If folks were hoping American Airlines mechanics and pilots would have ratified a tentative deal to end the stalemate over contracts, the news isn’t good. The mechanics narrowly voted to allow it, but the pilots union has rejected its proposed contract.
Not only did they simply reject it, but American Airlines’ pilots have overwhelmingly rejected the agreement. This puts the financially troubled airline in the position of difficult concession for nearly 9,000 pilots on the payroll. The offer would have saved all of those jobs, but now, if the bankruptcy court agrees to void the airline’s current contract, its management is sure to eliminate about 5% of pilots’ jobs. What’s interesting is the cuts among the mechanics will be steeper than the ones facing the pilots, with much of the airline’s heavy maintenance work being outsourced as part of the agreement.
It was also announced on Wednesday that a U.S. Bankruptcy Court could make a ruling as early as next week on the airline’s request to void that existing contract with the Allied Pilots Association. This is sure to leave open the likelihood for even more concessions. The bankruptcy proceedings have been ongoing for more than nine months and the airline says it remains committed to the “full range of strategic alternatives”.
Many analysts are saying the possibility of a hostile takeover increases with every passing minute. Some are even watching US Airways to make a move. Whether this will happen during or after bankruptcy proceedings seems to be the only unanswered question, though it’s not likely to be that significant in terms of the end result. US Airways, which has had its own battles in the past, had already voiced its intentions in the past, though it’s not commenting at this point. It is believed the airline will likely negotiate with the unions rather than its competitor.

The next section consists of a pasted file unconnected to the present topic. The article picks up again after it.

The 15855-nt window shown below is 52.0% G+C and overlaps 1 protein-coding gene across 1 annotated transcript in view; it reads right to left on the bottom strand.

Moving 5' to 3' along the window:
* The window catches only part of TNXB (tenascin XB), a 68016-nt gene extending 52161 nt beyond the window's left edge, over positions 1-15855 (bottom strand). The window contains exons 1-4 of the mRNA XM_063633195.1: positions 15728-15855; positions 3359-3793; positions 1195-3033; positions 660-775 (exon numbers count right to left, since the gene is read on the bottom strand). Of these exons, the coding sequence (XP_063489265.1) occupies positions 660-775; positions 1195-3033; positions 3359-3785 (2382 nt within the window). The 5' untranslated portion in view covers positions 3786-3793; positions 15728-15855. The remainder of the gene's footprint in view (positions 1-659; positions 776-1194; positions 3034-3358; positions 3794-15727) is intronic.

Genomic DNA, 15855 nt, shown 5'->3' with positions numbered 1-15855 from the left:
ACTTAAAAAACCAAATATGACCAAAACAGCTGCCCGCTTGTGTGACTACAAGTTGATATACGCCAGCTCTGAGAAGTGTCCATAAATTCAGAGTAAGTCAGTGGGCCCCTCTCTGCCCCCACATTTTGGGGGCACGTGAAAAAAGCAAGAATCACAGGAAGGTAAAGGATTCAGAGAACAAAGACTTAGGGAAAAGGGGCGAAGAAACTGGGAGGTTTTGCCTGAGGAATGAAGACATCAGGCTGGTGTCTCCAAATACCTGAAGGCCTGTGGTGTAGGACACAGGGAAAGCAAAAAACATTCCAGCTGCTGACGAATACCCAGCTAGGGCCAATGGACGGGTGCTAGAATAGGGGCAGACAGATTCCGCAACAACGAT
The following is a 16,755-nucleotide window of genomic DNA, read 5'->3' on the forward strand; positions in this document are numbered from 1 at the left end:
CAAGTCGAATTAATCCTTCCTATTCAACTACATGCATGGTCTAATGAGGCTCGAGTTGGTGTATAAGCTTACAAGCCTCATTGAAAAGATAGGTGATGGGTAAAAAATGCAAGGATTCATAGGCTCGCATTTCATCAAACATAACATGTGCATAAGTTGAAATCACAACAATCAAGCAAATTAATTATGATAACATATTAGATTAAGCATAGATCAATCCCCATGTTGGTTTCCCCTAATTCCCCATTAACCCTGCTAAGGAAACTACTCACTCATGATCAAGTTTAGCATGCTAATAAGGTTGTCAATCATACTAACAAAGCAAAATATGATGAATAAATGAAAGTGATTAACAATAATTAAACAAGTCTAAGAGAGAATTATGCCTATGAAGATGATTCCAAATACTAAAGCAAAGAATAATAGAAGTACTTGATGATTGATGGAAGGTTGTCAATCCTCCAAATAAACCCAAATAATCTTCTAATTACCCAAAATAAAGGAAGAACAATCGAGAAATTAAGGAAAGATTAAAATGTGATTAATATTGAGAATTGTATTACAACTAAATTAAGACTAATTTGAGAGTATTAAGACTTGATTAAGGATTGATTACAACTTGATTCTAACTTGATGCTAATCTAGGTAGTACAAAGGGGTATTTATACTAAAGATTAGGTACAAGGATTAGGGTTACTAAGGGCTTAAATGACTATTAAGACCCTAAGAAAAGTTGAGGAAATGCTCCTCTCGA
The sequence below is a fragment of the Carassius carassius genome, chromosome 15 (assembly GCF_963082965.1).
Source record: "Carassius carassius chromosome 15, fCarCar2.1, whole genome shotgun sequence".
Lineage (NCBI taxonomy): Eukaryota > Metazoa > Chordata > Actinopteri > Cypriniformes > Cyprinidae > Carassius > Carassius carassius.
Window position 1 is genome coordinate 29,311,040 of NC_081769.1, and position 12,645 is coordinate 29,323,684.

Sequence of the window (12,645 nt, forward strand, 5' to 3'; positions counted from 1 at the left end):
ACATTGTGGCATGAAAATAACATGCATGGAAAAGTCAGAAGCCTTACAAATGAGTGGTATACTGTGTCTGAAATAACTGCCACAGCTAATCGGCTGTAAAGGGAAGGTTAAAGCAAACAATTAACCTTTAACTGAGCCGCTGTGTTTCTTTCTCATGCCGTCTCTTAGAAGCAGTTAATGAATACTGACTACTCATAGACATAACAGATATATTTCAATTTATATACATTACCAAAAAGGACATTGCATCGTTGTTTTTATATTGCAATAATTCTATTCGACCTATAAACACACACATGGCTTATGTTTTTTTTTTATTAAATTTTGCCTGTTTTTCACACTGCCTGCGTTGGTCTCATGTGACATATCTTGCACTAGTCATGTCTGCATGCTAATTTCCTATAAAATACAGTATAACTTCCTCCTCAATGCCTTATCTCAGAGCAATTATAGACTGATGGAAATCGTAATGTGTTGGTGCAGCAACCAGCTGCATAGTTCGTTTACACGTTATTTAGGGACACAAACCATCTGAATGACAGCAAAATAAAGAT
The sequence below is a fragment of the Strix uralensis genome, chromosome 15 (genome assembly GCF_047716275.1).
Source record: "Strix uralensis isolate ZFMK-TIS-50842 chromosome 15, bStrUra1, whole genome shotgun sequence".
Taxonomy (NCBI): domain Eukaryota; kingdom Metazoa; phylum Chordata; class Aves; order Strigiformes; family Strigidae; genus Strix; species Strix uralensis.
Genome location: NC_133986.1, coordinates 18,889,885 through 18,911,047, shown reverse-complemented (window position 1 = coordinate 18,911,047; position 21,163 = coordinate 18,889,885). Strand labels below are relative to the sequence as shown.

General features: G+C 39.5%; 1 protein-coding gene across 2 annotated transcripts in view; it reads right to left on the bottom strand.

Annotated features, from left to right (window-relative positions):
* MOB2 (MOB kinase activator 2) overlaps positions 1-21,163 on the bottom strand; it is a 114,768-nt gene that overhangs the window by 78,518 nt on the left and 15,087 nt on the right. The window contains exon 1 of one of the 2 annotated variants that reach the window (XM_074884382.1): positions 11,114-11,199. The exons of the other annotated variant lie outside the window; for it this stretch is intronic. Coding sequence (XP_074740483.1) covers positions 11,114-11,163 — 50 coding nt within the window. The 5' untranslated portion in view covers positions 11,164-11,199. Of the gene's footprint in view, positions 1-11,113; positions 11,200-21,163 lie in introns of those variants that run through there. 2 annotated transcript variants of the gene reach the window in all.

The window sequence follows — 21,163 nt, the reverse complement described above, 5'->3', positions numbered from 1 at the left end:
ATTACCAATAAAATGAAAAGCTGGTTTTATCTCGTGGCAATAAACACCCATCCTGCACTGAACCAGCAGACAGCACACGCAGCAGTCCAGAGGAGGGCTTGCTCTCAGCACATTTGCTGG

For now, though, the public relations nightmare continues and the airline is stuck in limbo and can’t complete the bankruptcy proceedings until all labor disputes have been settled. As one analyst said,
The days operating a dysfunctional airline are pretty much over. You can’t survive in this market place with labor dragging its feet. They’re playing with fire.
Any heavier hand that American had to its benefit won’t work for much longer, either.
Still American is in stronger position in relation to its unions, at least in the near term. A contract ratification vote by flight attendants is still pending.
For its part, the mechanics group said on Wednesday that accepting those job losses and other concessions was a better deal than they could hope for if they had “thrown themselves on the mercy of court.” It’s a proactive approach versus a more reactive dynamic.
The rejected deal means the pilots passed up the airline’s offer to own slightly less than 14% of the stock in the airline when – and if – it emerges from bankruptcy. The deal also put into place instant pay increases for the pilots. In return, however, the pilots would have had to abandon one of their pension plans while also agreeing to freeze the other one. Further, the medical insurance would have taken a hit and the pilots would have lost several of their vacation and sick day allowances. For awhile, some though the deal could have passed and the union board passed it with a 9-to-7 vote. It should be noted that the board did not specifically urge its members to vote for the deal, it warned that the best way to control their own destiny was to keep it out of the hands of the bankruptcy judge. Still, it was voted down.